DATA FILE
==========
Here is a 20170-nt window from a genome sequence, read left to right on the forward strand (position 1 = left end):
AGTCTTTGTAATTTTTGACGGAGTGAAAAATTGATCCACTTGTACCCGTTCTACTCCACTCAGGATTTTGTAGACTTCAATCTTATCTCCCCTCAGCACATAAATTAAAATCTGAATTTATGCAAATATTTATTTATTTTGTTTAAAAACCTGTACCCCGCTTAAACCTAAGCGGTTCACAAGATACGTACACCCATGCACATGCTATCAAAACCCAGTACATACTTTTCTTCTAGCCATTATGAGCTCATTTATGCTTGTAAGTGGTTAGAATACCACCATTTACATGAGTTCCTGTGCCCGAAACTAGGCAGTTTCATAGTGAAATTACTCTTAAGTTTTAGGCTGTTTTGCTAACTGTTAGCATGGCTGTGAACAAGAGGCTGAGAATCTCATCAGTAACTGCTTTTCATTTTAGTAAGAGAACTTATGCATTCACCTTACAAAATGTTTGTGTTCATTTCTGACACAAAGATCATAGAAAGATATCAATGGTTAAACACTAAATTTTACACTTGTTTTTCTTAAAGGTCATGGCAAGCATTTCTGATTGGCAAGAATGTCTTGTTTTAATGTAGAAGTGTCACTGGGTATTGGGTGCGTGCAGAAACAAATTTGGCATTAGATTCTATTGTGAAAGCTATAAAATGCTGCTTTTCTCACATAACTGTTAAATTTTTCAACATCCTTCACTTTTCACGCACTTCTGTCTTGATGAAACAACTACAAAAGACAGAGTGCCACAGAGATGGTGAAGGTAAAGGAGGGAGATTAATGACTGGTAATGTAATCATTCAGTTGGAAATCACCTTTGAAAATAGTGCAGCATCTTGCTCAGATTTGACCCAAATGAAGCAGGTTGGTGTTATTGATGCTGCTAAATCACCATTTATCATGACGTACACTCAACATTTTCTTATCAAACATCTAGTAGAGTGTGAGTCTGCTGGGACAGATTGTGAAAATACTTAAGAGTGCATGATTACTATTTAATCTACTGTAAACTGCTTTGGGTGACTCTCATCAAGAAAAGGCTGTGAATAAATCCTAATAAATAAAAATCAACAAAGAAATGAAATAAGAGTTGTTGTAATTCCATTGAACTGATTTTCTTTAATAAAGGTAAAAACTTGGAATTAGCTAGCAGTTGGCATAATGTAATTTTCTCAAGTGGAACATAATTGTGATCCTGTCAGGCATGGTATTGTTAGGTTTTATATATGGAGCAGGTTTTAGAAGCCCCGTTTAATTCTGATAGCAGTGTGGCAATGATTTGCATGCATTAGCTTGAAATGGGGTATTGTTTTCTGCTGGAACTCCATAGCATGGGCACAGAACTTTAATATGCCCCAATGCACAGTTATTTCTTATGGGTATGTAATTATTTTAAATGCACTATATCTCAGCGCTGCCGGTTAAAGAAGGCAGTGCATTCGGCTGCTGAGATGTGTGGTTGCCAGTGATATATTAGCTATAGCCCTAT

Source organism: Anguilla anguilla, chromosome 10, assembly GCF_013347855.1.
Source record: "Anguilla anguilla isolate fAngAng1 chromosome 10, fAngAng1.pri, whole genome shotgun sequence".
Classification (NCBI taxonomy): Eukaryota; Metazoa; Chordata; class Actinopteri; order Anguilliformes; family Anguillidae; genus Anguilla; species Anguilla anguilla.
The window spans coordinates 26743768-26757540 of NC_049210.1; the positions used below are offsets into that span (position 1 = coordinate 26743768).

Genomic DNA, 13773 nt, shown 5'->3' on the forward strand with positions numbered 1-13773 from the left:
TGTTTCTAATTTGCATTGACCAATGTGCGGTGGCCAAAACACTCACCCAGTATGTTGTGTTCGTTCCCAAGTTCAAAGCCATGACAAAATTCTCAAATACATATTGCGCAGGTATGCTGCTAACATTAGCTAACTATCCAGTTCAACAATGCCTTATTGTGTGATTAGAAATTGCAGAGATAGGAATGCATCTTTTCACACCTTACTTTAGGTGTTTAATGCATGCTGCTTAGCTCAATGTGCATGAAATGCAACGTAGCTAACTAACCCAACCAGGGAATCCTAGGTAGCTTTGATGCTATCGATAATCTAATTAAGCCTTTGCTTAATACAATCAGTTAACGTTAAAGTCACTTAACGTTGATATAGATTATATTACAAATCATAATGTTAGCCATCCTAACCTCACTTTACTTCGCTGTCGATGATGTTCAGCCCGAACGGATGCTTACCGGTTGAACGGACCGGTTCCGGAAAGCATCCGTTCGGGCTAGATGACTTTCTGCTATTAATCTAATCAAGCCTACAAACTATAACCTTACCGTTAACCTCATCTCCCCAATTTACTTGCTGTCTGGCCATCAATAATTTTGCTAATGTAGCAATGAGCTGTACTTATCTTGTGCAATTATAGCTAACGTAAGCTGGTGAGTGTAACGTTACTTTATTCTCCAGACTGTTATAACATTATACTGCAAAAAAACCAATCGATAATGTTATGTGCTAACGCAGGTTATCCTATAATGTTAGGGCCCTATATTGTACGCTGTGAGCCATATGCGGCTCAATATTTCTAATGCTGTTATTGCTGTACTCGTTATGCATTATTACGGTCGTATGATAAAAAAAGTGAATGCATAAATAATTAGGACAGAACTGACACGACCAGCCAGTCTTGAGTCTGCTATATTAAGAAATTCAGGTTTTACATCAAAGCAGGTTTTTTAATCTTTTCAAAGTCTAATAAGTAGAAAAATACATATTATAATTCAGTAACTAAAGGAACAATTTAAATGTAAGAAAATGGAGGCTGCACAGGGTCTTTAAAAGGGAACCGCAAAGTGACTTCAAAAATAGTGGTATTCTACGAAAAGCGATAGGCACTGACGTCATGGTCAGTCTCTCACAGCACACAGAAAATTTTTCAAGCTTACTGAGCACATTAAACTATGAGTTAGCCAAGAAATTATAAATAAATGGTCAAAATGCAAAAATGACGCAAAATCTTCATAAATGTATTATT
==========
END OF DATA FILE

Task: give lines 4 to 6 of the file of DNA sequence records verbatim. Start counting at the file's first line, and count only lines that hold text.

Source record: "Anguilla anguilla isolate fAngAng1 chromosome 10, fAngAng1.pri, whole genome shotgun sequence".
Classification (NCBI taxonomy): Eukaryota; Metazoa; Chordata; class Actinopteri; order Anguilliformes; family Anguillidae; genus Anguilla; species Anguilla anguilla.
The window spans coordinates 26743768-26757540 of NC_049210.1; the positions used below are offsets into that span (position 1 = coordinate 26743768).